Time for some continuity

Time for some continuity

Antoni… Betty… Cillian: These names may not be familiar now but in the months to come they, alongside Daisy, Elliot and others, may become all too real. For these are the official names which will mark the first storms of Autumn 2022.

Shared out among the meteorological services of the UK, Ireland, and The Netherlands; the way in which names are chosen varies across the different countries. So whilst Betty was the overwhelming favourite in a UK twitter poll to name the second storm of Autumn, the storm names put forward by The Netherlands represent influential Dutch scientists.

The practice of naming storms may seem fanciful, but it does have a practical purpose. Research from the Met Office indicates that when Storm Eunice hit in February 2022, 98% of those in the affected area were aware of the warning with, the Met Office say, ‘91% of those taking action to protect themselves, their property, or their business.’

This brings us on to an important point. Being able to effectively protect a business from the ravages of storms does require some forward planning. That’s where a business continuity plan (BCP) comes into play. Essentially, BCPs look at the potential impact of a range of scenarios before identifying possible remedies.

For example, you might consider what would happen if access to the business premises is restricted. It doesn’t really matter if that restriction comes about because of an incident in the local area, a storm, or another reason. What does matter is that if employees, suppliers and customers can’t access the premises, how is the company going to get as close as they can to business as usual. Remedies here might include the use of alternate premises, working from home, arranging for customer deliveries in place of pick ups and so on. Depending on the business, plans may also include the deployment of alternate IT or phone systems, either by using existing back-ups or by switching on to a parallel running system.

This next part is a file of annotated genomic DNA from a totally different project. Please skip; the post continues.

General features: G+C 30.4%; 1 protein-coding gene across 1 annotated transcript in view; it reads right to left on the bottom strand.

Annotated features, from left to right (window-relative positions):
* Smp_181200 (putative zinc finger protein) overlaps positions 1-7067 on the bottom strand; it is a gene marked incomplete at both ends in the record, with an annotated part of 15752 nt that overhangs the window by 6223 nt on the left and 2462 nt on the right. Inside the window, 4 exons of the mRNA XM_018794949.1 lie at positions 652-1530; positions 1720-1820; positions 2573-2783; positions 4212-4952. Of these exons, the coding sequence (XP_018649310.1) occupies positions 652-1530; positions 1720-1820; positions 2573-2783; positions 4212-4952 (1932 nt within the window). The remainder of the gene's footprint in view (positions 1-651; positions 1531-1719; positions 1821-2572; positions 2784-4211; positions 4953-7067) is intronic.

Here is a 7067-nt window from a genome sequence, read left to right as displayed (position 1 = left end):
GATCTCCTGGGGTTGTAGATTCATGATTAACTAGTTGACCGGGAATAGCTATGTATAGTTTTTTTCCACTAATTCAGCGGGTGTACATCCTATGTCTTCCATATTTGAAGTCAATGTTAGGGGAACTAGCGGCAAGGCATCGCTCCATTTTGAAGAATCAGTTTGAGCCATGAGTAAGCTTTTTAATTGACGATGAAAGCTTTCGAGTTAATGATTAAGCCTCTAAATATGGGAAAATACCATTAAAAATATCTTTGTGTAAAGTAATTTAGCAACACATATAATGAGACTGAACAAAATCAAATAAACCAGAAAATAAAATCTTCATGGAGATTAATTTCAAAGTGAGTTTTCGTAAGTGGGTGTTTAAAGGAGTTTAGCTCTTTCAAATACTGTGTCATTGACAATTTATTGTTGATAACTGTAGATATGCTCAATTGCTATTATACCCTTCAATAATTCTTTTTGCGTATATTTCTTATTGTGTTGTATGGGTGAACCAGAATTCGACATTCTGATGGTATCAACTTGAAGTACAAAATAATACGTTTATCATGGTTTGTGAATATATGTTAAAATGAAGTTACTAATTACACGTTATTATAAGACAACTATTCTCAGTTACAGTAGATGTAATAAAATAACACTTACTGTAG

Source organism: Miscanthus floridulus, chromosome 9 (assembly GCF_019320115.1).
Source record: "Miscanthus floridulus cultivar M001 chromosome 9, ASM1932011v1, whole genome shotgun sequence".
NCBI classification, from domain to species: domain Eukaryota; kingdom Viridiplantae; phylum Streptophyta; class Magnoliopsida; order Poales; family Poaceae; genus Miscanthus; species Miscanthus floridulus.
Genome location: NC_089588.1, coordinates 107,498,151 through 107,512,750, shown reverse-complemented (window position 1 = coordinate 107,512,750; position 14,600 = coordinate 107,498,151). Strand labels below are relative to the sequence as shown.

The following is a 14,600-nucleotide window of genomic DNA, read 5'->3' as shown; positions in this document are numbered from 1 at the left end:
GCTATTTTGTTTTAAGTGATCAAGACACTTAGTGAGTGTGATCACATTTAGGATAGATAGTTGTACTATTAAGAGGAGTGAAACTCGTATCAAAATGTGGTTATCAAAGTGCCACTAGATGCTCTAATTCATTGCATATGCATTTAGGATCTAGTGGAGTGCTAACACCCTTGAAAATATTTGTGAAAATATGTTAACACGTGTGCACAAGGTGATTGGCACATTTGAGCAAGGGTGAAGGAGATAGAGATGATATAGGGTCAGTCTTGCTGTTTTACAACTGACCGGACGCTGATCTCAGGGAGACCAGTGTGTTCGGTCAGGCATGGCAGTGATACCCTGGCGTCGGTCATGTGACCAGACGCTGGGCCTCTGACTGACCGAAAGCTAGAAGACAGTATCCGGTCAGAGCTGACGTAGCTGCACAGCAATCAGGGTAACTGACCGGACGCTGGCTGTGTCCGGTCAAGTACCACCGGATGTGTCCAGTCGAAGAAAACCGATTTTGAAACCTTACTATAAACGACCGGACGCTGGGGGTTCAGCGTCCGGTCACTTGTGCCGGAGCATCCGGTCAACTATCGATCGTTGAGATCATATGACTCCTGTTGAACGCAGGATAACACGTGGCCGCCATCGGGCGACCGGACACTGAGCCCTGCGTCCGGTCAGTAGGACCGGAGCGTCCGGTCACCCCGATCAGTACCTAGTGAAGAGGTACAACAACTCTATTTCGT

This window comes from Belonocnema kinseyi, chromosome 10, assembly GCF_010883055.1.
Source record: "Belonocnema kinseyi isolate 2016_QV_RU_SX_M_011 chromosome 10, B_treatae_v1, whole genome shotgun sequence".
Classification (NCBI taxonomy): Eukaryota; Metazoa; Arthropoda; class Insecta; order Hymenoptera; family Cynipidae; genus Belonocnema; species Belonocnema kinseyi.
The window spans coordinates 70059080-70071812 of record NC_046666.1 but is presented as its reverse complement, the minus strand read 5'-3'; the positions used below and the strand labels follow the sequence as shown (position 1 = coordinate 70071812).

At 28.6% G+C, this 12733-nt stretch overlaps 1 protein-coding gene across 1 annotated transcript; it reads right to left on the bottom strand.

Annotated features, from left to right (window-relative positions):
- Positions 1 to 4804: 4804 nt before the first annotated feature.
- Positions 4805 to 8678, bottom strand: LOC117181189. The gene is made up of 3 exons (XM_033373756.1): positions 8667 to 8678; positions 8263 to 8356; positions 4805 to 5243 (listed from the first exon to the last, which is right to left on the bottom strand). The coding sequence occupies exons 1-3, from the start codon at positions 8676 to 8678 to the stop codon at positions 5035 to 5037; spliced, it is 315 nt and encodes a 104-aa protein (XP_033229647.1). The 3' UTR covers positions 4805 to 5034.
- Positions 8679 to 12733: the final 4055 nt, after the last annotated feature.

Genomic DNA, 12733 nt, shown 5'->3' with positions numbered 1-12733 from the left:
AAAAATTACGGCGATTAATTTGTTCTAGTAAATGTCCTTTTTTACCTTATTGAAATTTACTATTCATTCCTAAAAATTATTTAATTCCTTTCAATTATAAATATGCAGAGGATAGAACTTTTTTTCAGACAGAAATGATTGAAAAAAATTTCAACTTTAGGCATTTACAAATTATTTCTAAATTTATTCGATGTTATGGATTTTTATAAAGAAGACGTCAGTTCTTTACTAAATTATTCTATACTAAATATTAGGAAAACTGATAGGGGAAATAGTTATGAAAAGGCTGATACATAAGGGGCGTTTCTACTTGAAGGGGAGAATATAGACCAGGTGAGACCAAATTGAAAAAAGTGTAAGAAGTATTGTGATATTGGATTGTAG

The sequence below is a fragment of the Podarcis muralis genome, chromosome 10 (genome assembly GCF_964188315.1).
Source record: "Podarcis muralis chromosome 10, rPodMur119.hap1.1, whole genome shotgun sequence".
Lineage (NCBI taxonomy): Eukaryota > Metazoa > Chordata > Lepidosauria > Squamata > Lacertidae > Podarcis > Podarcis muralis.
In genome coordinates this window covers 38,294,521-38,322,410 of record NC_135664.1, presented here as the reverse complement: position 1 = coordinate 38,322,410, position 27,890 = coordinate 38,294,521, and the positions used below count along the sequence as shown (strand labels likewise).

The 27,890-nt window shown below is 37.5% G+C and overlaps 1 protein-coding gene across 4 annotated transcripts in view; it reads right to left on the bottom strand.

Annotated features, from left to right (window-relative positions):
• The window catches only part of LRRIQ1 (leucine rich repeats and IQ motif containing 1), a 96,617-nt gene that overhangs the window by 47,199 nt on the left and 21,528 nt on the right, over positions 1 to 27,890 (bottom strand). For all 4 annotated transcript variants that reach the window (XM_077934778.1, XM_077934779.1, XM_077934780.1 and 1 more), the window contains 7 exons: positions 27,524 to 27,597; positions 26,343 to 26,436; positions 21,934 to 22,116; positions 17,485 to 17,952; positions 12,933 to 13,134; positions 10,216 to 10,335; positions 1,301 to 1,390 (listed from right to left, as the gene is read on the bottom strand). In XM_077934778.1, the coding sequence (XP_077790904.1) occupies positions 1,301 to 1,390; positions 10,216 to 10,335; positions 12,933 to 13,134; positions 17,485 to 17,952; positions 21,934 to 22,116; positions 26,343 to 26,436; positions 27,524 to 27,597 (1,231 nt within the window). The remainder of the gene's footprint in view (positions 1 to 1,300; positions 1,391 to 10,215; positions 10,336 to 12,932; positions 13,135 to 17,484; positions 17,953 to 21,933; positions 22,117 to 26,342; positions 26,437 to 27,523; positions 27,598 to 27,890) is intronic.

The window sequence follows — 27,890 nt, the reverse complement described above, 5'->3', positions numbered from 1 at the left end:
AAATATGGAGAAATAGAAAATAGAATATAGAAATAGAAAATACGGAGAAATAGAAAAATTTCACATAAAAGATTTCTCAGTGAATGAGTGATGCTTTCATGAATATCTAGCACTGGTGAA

Responses such as these take time to identify and put in place. Waiting until the first storm of autumn is announced is rarely going to give companies sufficient time to identify and set up alternate working arrangements. And even for those companies which already have a plan in place, now is the time to dust off the plan and ensure that it is brought up to date. Having a business continuity plan falls under the part of a director’s duty to promote the success of the company and to exercise reasonable care, skill and diligence. Don’t leave it to Antoni to prove how important this aspect of company planning can be.

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